staffing

success, resource, acquisition, organizational, development, necessary, encompasses

example:

Staffing encompasses humanresource planning, acquisition, and development aimed at providing the talent necessary for organizational success.

incongruency thesis

encourage, psychological needs, immaturity, behavior, strive, average, mature

structured interview

questions, predetermined, particular, constantly, series, applied, answers

performance appraisals

evaluating, objective, defensible, personnel, legally, make enable, individual

behavior-oriented approach

traits, failure, responsible, rationale, abilities, job, ultimately, personal

critical incidents

inferior, performance, documented, superior, occur, instances, supervisor

Exercise 2. Ask questions to the given answers:

1) Question:

Answer: There are relative advantages to promoting an insider as opposed to transferring in or hiring an outsider.

2) Question:

Answer: Apart from the formal employment contract, an informal and often unspoken psychological contract exists between employee and employer.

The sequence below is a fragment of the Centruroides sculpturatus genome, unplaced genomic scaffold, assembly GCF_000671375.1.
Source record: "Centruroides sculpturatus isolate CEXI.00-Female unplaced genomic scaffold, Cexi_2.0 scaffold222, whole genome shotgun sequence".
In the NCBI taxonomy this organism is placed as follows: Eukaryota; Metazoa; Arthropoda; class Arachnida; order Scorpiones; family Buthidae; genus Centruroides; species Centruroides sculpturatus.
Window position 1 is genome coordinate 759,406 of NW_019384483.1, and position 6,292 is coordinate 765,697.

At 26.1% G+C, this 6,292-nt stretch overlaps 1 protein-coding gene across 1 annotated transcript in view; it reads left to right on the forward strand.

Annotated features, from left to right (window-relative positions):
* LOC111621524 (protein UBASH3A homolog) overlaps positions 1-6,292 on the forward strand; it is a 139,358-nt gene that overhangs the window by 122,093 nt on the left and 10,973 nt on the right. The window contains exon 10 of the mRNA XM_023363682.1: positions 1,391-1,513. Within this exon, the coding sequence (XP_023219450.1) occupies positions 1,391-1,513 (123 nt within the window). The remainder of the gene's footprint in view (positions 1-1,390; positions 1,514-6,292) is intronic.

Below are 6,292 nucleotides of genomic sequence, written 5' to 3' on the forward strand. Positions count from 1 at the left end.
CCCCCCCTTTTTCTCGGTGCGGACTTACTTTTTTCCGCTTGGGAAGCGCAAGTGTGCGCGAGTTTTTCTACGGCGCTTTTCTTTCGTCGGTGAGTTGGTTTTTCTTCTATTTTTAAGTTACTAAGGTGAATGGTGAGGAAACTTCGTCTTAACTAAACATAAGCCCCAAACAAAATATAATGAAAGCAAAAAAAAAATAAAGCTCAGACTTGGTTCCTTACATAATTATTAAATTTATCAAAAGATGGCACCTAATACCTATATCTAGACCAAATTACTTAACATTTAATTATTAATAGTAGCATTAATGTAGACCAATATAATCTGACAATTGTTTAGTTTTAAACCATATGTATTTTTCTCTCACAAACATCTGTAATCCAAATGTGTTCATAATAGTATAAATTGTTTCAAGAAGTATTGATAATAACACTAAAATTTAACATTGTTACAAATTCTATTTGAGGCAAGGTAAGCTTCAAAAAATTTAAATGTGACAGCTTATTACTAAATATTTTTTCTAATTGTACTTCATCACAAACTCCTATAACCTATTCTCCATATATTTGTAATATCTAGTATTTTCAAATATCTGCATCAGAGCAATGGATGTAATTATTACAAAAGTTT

3) Question:

Answer: A systems approach to human resource planning will help management devise staffing strategies for future hu man resource needs.

The writing module

III. Writing exercises:

Exercise 1. Complete the sentences with the suggested words: resolved, feedback, subordinates, both, during

Managers are challenged _____ to evaluate performance and to develop human potential _____ the performance appraisal process. This dilemma can be partially ________ by encouraging _____ to engage in self-evaluation before offering constructive ________ on performance.

Exercise 2. Compose a story on one of the topics (up to 100 words):

“Staffing”

“Performance appraisals”

“Human Resource Management”


Lesson 8 The reading module

Read the text: Communicating

Observational research indicates that managers at all levels spend the majority of their workday communicating. Communication is a social process involving the transfer of information and understanding. Links in the communication process include sender, encode, medium, decode, receiver, and feedback. Noise is not an integral part of the chainlike communication process, but it may influence the process at any or all points. As the term is used here, noise is any interference with the normal flow of understanding from one person to another.